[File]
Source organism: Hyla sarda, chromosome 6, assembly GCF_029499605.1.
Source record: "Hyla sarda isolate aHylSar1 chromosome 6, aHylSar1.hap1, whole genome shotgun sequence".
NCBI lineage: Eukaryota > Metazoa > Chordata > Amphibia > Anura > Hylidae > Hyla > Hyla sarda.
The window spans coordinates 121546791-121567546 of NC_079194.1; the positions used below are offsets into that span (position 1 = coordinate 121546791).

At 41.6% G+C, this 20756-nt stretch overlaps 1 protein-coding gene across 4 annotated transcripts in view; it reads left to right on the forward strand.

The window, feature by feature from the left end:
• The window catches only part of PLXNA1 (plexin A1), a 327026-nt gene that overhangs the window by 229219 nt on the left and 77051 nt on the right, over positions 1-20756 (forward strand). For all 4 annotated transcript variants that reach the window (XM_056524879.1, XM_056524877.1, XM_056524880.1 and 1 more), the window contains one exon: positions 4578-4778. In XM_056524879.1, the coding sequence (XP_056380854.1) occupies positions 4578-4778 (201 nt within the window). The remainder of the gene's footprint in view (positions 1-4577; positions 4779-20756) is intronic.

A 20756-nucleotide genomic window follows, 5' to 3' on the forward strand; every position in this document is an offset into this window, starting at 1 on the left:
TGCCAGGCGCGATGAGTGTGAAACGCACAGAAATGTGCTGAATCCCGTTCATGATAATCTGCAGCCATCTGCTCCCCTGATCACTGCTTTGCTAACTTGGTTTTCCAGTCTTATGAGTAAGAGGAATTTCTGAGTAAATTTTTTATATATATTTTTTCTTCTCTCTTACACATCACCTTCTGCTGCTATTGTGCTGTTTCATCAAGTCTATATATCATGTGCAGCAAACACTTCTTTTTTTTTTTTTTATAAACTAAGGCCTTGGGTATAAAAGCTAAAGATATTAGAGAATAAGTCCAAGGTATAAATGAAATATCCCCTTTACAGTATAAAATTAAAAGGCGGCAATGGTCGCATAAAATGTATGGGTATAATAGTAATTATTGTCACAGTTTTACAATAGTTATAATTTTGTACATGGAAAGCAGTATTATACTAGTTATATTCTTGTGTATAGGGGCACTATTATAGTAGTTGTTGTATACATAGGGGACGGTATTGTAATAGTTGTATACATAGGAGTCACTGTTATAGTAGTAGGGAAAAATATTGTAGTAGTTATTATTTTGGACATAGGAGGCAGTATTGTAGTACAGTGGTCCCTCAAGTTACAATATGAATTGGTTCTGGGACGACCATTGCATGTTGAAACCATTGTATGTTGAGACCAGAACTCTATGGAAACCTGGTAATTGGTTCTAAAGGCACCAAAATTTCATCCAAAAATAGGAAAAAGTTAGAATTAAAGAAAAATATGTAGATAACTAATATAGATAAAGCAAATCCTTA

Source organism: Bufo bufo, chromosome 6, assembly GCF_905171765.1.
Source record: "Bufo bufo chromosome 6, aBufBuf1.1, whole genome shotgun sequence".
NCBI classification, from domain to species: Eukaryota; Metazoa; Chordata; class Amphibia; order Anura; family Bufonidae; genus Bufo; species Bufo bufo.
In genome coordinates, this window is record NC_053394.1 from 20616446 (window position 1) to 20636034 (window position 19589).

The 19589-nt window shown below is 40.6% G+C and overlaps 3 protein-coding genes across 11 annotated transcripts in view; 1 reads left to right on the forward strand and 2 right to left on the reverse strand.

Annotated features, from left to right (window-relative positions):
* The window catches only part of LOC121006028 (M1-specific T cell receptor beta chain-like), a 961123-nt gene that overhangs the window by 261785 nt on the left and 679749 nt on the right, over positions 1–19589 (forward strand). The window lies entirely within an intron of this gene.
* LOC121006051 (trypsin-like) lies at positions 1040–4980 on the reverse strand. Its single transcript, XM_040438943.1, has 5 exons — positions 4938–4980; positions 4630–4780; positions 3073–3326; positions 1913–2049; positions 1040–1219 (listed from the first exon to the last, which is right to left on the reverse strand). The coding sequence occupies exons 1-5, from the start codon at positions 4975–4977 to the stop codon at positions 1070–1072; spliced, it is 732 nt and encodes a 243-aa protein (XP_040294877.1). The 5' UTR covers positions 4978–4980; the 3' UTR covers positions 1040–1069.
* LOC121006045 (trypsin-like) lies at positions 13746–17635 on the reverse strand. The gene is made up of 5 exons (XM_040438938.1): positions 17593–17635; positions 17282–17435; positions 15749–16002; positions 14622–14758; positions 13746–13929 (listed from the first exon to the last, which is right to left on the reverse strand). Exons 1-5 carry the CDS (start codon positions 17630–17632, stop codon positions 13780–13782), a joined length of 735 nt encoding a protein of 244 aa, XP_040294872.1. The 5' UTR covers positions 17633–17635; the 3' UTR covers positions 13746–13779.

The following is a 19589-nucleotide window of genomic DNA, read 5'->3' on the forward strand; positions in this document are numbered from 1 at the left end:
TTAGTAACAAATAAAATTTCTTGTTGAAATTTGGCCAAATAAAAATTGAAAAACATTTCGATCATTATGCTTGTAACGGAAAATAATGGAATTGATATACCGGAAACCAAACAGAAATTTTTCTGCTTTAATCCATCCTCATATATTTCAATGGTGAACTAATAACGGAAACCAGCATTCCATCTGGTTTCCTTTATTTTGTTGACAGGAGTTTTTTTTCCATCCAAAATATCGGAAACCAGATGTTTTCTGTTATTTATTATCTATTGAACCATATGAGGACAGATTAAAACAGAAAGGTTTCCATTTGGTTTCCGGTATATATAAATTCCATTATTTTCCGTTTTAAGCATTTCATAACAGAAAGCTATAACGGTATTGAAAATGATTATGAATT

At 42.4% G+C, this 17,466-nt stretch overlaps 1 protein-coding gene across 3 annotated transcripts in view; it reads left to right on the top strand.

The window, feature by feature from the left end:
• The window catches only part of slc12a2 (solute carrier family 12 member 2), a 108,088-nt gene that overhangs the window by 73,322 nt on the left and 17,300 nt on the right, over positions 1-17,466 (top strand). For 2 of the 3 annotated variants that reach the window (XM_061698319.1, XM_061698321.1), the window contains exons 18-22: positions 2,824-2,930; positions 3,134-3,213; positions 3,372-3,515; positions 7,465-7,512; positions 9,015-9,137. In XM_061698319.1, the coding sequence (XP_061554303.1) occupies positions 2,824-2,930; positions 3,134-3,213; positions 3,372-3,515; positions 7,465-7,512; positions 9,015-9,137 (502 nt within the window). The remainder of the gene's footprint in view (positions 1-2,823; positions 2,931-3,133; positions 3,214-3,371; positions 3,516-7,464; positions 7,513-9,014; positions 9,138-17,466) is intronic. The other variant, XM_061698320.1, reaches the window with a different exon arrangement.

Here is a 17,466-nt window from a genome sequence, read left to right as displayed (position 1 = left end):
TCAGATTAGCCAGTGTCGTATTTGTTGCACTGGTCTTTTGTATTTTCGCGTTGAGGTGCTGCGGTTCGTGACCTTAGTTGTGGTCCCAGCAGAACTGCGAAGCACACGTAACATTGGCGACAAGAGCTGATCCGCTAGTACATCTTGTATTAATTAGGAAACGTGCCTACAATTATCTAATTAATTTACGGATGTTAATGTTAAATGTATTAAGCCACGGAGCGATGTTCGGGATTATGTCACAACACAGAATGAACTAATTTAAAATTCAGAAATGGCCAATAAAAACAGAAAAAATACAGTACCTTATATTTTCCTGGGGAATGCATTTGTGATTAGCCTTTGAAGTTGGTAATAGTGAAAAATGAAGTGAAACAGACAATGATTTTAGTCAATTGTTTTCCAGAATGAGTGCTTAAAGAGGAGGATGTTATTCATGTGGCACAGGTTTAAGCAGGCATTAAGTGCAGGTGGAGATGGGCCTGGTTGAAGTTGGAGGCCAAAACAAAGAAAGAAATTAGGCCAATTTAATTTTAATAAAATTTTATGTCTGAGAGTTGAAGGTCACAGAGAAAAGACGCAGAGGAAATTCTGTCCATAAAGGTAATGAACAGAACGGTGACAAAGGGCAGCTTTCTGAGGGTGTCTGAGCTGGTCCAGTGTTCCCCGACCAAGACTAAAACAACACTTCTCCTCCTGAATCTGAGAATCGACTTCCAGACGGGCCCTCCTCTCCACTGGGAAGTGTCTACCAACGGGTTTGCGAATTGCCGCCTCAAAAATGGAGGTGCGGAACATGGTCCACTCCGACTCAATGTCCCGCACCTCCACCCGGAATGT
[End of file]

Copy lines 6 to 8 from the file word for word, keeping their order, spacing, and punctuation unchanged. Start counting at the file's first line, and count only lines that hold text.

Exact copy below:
The window, feature by feature from the left end:
• The window catches only part of PLXNA1 (plexin A1), a 327026-nt gene that overhangs the window by 229219 nt on the left and 77051 nt on the right, over positions 1-20756 (forward strand). For all 4 annotated transcript variants that reach the window (XM_056524879.1, XM_056524877.1, XM_056524880.1 and 1 more), the window contains one exon: positions 4578-4778. In XM_056524879.1, the coding sequence (XP_056380854.1) occupies positions 4578-4778 (201 nt within the window). The remainder of the gene's footprint in view (positions 1-4577; positions 4779-20756) is intronic.

A 20756-nucleotide genomic window follows, 5' to 3' on the forward strand; every position in this document is an offset into this window, starting at 1 on the left: